With governments and citizens across the globe doing all they can to reduce environmental impacts from oil. Moreover and move to a cleaner and more sustainable society, we should all be looking to be a little more green at home – not only when out and about.
Maybe you’re looking to cut back on your household waste and consume less overall. Or maybe you’re interested in finding out a few things you can reuse at home. Either way, we have you covered with some great tips.
It is good to keep in mind that not everything we buy in-store needs to find its way into landfill, and so keeping an eye out for the times we can reduce, reuse and recycle is a good place to start.
Consider a Cold Wash
One of the first things on our list is not only green but a money saver too.
If you can, consider a cold wash a few times a week and work to reduce your reliance on hot and warm washes for your clothing. In doing this, you work to cut back on your use of warm and hot water, but also give your clothes the chance to last a little longer too. All using less of dirty power plants.
Keep in mind that in-store you will find cold wash specific laundry detergents that work excellent in cold wash loads, and so stains and other impurities will still be removed from your garments.
Change Out CFLs to LEDs
As you might already know, lighting does account for a lot of global emissions, and because of this, we’re making our second tip switching to LEDs.
You will have already heard of the perks of LEDs and the fact that they use just a fraction of the power when compared to other lighting technologies. They also give you brighter lighting output with a whole lot less wattage consumption too.
Consider the fact that these LED technologies are also used in power-efficient smartphones, and the argument against LEDs is essentially mute.
DIY What You Can
Another key part of being more green is cutting back your reliance on all-new items from stores.
When you can make something, with a reduced level of consumption or environmental impact, you should certainly do it! Whether it’s fixing a tear in your jeans, making mugs from mason jars or anything else, it is almost always better to DIY a product than buy it brand new.
Don’t Throw Out Green Waste
Another key point to keep in mind when it comes to being a little more green is keeping on top of your green waste and making sure it goes to the right place!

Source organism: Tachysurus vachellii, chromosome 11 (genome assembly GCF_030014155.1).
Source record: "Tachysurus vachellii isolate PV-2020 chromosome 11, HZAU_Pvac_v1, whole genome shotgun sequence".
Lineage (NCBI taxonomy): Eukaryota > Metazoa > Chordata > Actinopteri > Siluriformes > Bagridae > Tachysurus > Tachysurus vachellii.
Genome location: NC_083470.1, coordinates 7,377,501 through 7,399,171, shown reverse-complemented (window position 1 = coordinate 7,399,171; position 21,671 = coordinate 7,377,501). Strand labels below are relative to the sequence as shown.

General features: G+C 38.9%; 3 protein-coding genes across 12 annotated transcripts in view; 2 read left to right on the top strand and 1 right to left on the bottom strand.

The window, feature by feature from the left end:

There isn’t too much good that can come from putting your yard trimmings and other compostable greenery into the general rubbish bin, and so consider the management of your green waste with 1300 Rubbish.
You will be able to rest assured your green waste is being handed off to a location where it can be reused or composted, for example, and gives back to the environment it was grown in.
Consider Home Automation
A rather new way of going green is working on automating parts of your home that have the potential to use a ton of power if left unchecked.
For example, investing in a smart air conditioning unit, smart bulbs and smart power outlets. Smart technology gives you the chance to easily turn everything off when you’re not using it – even if you’re 10,000km from home.
With these changes, it is so effortless to keep on top of your power use. You will easily be able to cut back on your carbon emissions with just about no effort at all.
Plant Some of Your Own Food
Another key consideration to be more green at home is to plant some of your own foods!
Not only are these going to be a lot more fresh than store-bought alternatives, but they will also reduce the emissions required to get these foods to your table.
For example, a few common at-home foods that are rather easy to grow include tomatoes, lemons and limes, herbs and even strawberries if you live in the right climate.
Keep in mind that plants also look great in the home. You can use these herbs and fruit trees as decor too.
Seal Off the Outdoors
Our final tip for being a little more green at home is getting a handle on your AC use and your home’s climate control.
Consider having a professional assess any air leakage in the home. You can also try things like blackout curtains and blinds to reduce the solar heat gain coming from the outdoors.
Without a solid seal from indoors to outdoors, you’re running the risk of losing your heated or chilled air to whatever the temperature is outside, which majorly increases energy usage and makes it a lot harder to live comfortably and in an eco-friendly way.